Anthony, J.C., Warner, L.A., and Kessler, R.C. (1994) Comparative epidemiology of dependence on tobacco, alcohol, controlled substances and inhalants: basic findings from the National Comorbidity Study. Clinical and Experimental Psychopharmacology, 2, 244-268.

Fergusson, D. and Horwood, (1997) Early onset cannabis use and psychosocial adjustment in young adults. Addiction, 92, 279-296.

Hall, W. (1997) The recent Australian debate about the prohibition on cannabis use. Addiction, 92, 1109-1115.

Hall, W. (1998) The respiratory risks of cannabis smoking. Addiction, 93, 1461-1463.

Hall, W. and Solowij, N. (1998) The adverse effects of cannabis use. Lancet, 352, 1611-616.

Hall, W., Solowij, N. & Lemon, J. (1994) The Health and Psychological Effects of Cannabis Use. National Drug Strategy Monograph Series No. 25. Canberra, Australian Government Publication Service.

MacCoun, R. (1997) In what sense (if any) is marijuana a gateway drug? FAS Drug Policy Analysis Bulletin, Number 2., 6-10.

Tashkin, D.P. (1993) Is frequent marijuana smoking harmful to health? Western Journal of Medicine, 158, 635-637.

Zimmer, L. and Morgan, J.P. (1997) Marijuana Myths: Marijuana Facts. Lindesmith Center, New York.



Can Supply Factors Suppress Marijuana Use By Youth?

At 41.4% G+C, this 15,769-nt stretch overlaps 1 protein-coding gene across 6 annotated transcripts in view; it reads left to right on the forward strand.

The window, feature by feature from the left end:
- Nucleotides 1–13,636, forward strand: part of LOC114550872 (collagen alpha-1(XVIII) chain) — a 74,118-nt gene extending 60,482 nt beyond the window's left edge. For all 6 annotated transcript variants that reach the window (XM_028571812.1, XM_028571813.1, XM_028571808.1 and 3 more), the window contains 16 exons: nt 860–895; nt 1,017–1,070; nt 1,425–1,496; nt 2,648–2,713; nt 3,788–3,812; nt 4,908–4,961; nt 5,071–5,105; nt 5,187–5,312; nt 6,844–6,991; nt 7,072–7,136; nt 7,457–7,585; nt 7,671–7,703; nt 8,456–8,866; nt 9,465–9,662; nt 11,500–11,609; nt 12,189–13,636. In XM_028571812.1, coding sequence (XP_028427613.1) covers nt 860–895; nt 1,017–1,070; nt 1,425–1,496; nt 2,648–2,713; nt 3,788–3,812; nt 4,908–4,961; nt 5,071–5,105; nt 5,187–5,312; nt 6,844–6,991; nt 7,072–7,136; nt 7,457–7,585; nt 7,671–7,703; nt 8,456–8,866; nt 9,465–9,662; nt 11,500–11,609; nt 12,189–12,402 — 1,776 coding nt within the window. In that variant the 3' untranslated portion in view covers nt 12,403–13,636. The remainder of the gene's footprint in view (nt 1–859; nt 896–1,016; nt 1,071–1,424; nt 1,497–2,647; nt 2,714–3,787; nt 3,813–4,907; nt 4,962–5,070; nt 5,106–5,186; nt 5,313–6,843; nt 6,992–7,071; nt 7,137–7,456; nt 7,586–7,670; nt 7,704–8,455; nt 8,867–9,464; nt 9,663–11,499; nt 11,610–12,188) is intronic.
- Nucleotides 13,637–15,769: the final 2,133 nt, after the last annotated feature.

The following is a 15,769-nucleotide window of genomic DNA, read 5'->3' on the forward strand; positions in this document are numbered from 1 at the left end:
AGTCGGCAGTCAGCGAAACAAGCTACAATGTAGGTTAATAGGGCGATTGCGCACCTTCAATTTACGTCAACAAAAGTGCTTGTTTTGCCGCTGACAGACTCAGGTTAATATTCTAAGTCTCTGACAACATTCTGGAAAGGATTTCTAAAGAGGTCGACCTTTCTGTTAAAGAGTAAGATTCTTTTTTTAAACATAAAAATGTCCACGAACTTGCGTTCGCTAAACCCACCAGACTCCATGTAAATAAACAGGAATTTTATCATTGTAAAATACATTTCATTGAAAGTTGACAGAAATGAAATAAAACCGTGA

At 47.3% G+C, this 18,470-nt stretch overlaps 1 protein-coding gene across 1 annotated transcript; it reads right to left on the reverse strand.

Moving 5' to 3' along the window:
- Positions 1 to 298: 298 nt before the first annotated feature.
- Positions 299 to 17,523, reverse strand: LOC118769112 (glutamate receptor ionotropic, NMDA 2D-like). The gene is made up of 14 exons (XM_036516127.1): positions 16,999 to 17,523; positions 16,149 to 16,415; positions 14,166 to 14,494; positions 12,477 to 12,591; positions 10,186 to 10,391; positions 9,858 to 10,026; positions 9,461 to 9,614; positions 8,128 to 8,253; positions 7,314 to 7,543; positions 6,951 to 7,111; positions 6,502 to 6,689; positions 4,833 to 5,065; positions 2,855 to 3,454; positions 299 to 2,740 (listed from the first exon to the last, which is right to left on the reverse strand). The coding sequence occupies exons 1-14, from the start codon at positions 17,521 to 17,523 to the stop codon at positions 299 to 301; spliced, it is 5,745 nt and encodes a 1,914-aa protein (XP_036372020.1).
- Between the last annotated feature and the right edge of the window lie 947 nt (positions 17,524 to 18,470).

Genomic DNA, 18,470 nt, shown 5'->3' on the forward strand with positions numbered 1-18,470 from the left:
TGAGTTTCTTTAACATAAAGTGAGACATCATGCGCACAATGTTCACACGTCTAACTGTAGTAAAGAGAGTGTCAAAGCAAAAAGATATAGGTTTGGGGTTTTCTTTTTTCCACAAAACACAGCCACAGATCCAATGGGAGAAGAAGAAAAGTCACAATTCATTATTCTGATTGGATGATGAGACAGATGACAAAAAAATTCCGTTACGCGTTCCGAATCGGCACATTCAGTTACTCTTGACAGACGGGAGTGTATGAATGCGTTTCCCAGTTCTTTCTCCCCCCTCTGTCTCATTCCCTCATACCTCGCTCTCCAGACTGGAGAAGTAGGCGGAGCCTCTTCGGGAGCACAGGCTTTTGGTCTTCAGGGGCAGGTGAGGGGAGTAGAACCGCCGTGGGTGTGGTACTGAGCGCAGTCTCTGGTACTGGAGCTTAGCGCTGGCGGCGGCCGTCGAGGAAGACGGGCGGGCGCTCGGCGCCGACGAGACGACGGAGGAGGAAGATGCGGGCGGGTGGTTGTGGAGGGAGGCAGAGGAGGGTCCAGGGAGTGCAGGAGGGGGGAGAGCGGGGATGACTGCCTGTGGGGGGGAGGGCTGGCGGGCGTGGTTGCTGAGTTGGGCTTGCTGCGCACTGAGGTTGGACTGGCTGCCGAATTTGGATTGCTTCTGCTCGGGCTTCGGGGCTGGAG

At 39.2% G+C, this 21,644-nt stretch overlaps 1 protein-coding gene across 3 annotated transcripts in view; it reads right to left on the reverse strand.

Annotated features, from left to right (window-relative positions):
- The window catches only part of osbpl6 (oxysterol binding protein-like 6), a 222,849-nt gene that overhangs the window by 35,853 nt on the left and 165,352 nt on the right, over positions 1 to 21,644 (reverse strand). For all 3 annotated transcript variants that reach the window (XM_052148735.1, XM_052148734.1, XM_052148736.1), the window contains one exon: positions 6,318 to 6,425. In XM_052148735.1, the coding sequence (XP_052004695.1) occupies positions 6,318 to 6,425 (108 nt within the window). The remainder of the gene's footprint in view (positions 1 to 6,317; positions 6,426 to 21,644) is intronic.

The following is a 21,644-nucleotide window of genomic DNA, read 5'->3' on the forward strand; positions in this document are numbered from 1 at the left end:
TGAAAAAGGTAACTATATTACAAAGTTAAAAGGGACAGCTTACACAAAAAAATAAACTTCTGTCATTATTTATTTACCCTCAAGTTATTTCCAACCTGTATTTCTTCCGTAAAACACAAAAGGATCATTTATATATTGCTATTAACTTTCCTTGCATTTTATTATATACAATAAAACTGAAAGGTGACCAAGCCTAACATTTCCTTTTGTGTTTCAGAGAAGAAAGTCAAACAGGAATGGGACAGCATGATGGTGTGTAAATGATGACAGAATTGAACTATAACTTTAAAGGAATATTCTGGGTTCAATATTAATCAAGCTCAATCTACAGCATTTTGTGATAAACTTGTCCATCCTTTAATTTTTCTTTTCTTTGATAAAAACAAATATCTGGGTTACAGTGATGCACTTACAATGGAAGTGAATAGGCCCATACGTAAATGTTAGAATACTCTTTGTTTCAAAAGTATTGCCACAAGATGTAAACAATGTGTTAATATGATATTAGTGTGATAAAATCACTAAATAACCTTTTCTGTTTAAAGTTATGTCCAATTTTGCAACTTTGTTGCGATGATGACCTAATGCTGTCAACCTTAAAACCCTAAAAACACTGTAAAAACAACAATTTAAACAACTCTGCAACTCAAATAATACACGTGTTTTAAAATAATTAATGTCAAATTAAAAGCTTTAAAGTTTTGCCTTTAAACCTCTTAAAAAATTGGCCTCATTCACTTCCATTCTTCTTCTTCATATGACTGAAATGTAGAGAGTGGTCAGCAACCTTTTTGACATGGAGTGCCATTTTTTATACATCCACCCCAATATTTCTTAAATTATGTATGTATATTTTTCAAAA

by Jonathan Caulkins



Monitoring the Future has consistently measured high school seniors' self-reports of drug-use and related variables for many years, and these time series show some striking correlations. One of the most widely reported is the strong negative correlation between prevalence of drug use and perceptions of the riskiness of that use (see, e.g., Bachman et al., 1988). For example, between 1981 and 1995 the correlation between four measures of high school seniors' marijuana use and their perceptions of the risk of smoking marijuana at three different intensities almost all ranged between -0.75 and -0.97, with an average correlation of -0.88.[1] This is sometimes contrasted with the fact that while there were substantial changes in self-reported use, there were only modest variations in reports of marijuana's availability. For example, past-year prevalence of marijuana smoking fell from a peak of 50.8% for the class of 1979 to a trough of 21.9% in 1992. The fraction of 12th graders reporting that it would be "fairly easy" or "very easy" to get marijuana also reached its peak and trough in 1979 and 1992, respectively. However, the absolute magnitude of the decline was much smaller, falling only from 90.1% to 82.7%.

Some see in these data evidence that supply reduction has limited capacity to influence use. For example, Johnston et al. (1996, p.276) write that "Overall, it is important to note that supply reduction does not appear to have played a major role in perhaps the two most important downturns in drug use which have occurred to date, namely, those for marijuana and cocaine. . . In the case of cocaine, perceived availability actually rose during much of the period of downturn in use. These data are corroborated by data from the Drug Enforcement Administration on trends in the price and purity of cocaine on the streets. In the case of marijuana, availability remained almost universal to this age group over the last 18 years, while use dropped substantially until 1993. . . .What did change dramatically are young peoples' beliefs about the dangers of using marijuana and cocaine" (emphasis in original in all cases).